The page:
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How Implementing Community Energy Planning Creates Jobs

The Energy Economy is transitioning and growing fast and the communities and their local governments that are ready will be the beneficiaries.

In an April blog post, QUEST made the case for accelerating the transition to Smart Energy Communities as a response to the massive economic impact that has resulted from the COVID-19 pandemic. Community energy planning is a critical tool to enable Smart Energy Communities and now is more important than ever to understand its economic impact.

What is Community Energy Planning?

Community energy plans (CEPs) are a tool that helps define community priorities around energy with a view to improving efficiency, cutting emissions, and driving economic development. According to QUEST’s 2015 National Report on Community Energy Plan Implementation, positive economic development tops the list of the many environmental, economic, and social reasons why municipalities and their communities embark on the development and implementation of a CEP.

The 2016 QUEST Impact Report reported that 384 communities across Canada have completed, or are in the process of completing a CEP. This progress has continued and Canadian communities are driving change at the local level.

What are the Barriers to Understanding the Economic Potential?

Although there is a great deal of anecdotal information available as to the economic potential of implementing CEPs, there remains a significant challenge for municipalities and community stakeholders in actually measuring that potential. They require more information and support to understand and accurately estimate the economic potential, measured in job creation through CEP implementation.

CEPs, while often developed under the leadership of municipalities, establish community-wide goals that require significant commitment and buy-in from a wide range of stakeholders. Maintaining leadership and driving implementation is a challenge as they do not always have full information on:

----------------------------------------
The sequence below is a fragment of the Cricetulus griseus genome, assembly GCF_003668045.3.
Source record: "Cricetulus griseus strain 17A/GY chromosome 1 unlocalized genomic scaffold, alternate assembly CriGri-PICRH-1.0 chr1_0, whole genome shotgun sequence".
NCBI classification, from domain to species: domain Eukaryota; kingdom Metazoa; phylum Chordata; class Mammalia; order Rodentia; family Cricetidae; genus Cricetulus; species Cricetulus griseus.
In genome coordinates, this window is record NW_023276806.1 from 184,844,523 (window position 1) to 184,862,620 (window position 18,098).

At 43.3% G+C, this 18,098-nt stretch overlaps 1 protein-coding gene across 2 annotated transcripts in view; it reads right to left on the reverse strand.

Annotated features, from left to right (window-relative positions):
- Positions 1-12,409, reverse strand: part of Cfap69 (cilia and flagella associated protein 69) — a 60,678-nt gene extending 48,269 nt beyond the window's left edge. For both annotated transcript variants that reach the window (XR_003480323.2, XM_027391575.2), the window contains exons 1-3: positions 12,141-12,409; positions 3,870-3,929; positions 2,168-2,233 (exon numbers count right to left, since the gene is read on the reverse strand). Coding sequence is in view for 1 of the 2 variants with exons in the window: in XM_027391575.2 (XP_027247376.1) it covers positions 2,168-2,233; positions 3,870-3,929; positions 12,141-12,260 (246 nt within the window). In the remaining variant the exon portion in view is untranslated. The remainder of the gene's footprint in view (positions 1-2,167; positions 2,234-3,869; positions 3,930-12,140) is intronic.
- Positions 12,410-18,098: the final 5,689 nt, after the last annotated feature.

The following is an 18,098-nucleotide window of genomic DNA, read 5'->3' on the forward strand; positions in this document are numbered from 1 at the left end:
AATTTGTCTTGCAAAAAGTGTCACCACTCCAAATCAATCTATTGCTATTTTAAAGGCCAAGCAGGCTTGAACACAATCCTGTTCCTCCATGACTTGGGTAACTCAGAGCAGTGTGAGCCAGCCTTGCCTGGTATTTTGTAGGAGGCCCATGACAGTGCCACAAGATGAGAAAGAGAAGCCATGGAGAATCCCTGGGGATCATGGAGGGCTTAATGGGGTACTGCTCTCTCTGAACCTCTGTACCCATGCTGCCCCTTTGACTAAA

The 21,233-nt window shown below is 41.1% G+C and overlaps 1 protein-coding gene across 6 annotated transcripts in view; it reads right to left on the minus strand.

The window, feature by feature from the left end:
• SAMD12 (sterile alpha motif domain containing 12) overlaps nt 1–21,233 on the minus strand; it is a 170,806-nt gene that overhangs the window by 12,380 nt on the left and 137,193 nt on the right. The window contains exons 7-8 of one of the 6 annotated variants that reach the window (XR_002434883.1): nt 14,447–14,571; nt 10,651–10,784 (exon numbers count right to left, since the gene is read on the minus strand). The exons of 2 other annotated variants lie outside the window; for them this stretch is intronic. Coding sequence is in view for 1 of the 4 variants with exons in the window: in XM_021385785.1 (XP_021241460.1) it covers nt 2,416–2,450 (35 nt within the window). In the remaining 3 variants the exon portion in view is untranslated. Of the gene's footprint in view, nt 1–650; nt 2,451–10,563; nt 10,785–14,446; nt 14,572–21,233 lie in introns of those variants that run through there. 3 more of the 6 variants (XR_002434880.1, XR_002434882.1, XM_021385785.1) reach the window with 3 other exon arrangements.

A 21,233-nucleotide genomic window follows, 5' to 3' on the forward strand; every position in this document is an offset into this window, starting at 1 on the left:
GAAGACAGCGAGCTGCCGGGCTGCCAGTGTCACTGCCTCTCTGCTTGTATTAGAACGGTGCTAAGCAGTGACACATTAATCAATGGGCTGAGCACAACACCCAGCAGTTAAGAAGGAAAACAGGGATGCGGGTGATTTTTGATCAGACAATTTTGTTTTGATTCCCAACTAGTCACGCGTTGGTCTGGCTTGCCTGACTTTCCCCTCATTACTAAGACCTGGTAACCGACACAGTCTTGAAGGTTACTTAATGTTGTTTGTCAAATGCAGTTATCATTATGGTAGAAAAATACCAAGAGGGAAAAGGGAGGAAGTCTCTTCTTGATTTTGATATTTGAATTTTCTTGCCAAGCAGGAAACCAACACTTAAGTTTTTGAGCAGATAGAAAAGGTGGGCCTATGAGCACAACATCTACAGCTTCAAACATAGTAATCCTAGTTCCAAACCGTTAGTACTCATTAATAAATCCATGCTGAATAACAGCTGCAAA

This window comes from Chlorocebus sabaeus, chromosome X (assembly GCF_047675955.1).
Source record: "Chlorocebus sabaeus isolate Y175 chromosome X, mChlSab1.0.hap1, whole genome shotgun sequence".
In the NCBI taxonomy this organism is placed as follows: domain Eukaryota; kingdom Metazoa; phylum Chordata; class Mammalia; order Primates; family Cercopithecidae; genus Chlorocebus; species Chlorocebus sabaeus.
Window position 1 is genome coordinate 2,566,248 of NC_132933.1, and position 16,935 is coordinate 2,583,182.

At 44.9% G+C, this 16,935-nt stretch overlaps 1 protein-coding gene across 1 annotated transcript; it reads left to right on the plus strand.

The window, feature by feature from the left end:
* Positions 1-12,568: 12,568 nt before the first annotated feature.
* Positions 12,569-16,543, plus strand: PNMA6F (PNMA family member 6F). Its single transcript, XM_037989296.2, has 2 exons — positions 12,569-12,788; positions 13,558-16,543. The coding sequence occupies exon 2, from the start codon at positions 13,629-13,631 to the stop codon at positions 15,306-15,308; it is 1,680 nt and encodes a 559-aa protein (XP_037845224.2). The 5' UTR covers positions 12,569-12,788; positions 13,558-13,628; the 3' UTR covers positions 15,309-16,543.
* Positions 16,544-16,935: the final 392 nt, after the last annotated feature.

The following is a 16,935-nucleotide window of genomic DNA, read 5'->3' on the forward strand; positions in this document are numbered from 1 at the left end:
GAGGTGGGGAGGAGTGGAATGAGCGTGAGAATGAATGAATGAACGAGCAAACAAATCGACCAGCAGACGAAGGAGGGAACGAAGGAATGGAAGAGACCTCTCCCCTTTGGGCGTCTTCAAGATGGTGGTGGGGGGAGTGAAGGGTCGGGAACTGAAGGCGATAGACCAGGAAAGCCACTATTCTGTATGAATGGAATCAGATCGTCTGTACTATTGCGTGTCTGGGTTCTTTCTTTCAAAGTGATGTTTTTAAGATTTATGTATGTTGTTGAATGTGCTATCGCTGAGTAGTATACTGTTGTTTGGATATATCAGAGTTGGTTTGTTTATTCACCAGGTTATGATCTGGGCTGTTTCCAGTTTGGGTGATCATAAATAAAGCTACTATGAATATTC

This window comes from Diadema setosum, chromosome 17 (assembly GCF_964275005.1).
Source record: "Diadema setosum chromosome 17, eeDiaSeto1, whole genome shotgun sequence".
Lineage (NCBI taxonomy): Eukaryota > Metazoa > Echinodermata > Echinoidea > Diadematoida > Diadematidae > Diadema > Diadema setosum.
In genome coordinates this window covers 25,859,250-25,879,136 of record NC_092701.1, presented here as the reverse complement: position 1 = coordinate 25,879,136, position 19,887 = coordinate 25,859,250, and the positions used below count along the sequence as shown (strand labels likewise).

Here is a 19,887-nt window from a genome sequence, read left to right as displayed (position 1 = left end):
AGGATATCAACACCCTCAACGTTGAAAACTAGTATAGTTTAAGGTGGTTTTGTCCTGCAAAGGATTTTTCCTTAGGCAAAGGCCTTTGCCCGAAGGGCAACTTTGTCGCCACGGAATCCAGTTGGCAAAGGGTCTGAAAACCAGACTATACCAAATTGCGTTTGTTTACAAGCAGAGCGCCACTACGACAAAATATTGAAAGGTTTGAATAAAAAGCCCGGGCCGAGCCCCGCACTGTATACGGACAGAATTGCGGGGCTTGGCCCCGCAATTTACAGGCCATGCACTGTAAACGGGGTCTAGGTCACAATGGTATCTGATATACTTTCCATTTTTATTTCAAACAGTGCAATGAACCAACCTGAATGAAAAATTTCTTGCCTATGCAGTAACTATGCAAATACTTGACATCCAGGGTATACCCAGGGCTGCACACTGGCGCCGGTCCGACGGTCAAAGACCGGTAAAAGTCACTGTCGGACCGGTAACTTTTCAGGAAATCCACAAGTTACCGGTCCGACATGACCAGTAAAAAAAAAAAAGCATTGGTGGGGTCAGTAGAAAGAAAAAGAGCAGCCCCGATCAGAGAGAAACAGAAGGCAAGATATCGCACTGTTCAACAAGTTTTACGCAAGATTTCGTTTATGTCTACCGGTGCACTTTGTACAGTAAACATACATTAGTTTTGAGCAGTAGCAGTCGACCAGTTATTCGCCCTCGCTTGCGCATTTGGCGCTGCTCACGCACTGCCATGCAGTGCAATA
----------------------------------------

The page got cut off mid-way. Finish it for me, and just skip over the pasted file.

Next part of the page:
• The changes in energy markets and technologies that bring local benefits
  • How this fits with their traditional economic development role in attracting investment and job creation

The Transitioning Energy Economy

With this challenge in mind, a 2019 New Brunswick research project set out to examine the local economic benefits of implementing CEPs in New Brunswick.

This research started with the principle that any discussion on the economic job creation benefits of implementing CEPs needs to start at an understanding of how the energy economy is “transitioning.”

The Transitioning Energy Economy is largely defined as the change, over time, from centralized forms of generating and distributing energy in all its forms. This transition has three key attributes that link to a potentially positive impact on local and regional economies:

  1. The increase in readily available technologies and services that can serve the local goals of Community Energy Plans
  2. The vast majority of those technologies are located or implemented locally
  3. Community Energy Plans create channels to local markets for product and service providers that have a measurable positive economic impact by:
    1. Attracting local investment for local energy infrastructure
    2. Creating more energy-efficient economies